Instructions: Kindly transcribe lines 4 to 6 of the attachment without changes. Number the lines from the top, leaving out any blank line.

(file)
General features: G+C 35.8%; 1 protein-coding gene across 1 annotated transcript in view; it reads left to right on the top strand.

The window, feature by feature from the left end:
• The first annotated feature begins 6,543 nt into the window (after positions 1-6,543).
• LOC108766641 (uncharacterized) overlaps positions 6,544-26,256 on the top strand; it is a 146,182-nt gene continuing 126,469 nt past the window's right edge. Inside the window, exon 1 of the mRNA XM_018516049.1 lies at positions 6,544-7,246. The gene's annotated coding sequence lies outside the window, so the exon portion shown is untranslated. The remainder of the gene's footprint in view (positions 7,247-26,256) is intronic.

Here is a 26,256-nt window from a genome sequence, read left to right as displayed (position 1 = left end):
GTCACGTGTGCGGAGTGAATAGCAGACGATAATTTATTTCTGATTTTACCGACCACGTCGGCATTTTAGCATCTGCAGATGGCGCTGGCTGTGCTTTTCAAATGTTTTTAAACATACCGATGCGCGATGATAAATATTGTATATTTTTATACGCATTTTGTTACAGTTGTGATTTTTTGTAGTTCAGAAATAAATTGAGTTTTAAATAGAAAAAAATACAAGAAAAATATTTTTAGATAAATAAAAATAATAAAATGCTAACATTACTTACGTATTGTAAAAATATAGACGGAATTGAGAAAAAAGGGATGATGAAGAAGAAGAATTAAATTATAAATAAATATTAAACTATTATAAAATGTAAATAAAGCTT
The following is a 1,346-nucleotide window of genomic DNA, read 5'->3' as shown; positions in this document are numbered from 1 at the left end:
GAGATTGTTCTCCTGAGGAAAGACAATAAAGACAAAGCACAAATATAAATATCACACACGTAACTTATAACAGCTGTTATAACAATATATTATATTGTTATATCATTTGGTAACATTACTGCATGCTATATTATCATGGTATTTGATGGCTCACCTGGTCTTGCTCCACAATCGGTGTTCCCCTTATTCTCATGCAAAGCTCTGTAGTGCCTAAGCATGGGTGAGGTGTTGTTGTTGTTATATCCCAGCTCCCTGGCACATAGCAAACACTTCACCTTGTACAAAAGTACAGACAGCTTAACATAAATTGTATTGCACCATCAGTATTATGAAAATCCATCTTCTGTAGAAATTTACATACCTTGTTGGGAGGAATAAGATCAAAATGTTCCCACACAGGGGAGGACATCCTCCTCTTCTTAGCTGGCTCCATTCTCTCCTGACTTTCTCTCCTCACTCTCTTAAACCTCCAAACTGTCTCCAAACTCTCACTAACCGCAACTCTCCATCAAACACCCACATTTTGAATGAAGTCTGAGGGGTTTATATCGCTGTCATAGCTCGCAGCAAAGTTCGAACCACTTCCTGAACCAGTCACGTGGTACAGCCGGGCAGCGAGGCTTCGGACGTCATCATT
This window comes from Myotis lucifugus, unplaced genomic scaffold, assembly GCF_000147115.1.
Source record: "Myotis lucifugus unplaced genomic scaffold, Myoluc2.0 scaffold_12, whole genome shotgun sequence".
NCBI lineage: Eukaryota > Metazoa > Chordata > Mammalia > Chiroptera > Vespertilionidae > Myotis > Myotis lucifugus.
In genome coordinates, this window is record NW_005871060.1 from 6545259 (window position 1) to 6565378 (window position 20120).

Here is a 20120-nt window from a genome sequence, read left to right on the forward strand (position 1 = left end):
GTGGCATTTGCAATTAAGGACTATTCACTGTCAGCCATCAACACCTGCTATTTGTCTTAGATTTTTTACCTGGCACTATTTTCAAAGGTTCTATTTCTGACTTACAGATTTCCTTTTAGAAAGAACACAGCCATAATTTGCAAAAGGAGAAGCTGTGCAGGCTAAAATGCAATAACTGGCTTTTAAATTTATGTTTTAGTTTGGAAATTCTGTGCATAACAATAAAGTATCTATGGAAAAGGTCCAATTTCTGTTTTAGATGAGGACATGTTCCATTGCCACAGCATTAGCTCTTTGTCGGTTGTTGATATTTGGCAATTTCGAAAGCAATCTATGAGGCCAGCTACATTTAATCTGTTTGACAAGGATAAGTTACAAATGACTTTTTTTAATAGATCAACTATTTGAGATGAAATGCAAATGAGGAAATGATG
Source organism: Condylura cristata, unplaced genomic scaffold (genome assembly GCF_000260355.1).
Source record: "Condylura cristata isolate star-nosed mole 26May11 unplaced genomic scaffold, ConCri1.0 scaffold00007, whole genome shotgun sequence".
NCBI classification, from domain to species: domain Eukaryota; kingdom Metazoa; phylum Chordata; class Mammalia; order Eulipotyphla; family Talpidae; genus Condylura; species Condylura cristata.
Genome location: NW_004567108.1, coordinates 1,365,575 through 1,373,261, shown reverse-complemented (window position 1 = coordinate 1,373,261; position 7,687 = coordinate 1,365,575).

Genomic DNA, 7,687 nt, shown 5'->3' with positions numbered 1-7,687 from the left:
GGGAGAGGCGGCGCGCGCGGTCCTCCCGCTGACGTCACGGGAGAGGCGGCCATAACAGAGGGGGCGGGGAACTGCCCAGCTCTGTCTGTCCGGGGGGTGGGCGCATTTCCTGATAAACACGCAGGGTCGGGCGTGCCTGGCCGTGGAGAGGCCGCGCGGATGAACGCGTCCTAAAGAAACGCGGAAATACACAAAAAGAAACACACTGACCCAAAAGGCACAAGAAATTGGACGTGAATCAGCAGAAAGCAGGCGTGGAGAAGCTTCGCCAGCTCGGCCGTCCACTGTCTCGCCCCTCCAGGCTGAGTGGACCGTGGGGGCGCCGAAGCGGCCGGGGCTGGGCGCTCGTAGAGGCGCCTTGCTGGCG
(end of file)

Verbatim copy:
• LOC108766641 (uncharacterized) overlaps positions 6,544-26,256 on the top strand; it is a 146,182-nt gene continuing 126,469 nt past the window's right edge. Inside the window, exon 1 of the mRNA XM_018516049.1 lies at positions 6,544-7,246. The gene's annotated coding sequence lies outside the window, so the exon portion shown is untranslated. The remainder of the gene's footprint in view (positions 7,247-26,256) is intronic.

Here is a 26,256-nt window from a genome sequence, read left to right as displayed (position 1 = left end):
GTCACGTGTGCGGAGTGAATAGCAGACGATAATTTATTTCTGATTTTACCGACCACGTCGGCATTTTAGCATCTGCAGATGGCGCTGGCTGTGCTTTTCAAATGTTTTTAAACATACCGATGCGCGATGATAAATATTGTATATTTTTATACGCATTTTGTTACAGTTGTGATTTTTTGTAGTTCAGAAATAAATTGAGTTTTAAATAGAAAAAAATACAAGAAAAATATTTTTAGATAAATAAAAATAATAAAATGCTAACATTACTTACGTATTGTAAAAATATAGACGGAATTGAGAAAAAAGGGATGATGAAGAAGAAGAATTAAATTATAAATAAATATTAAACTATTATAAAATGTAAATAAAGCTT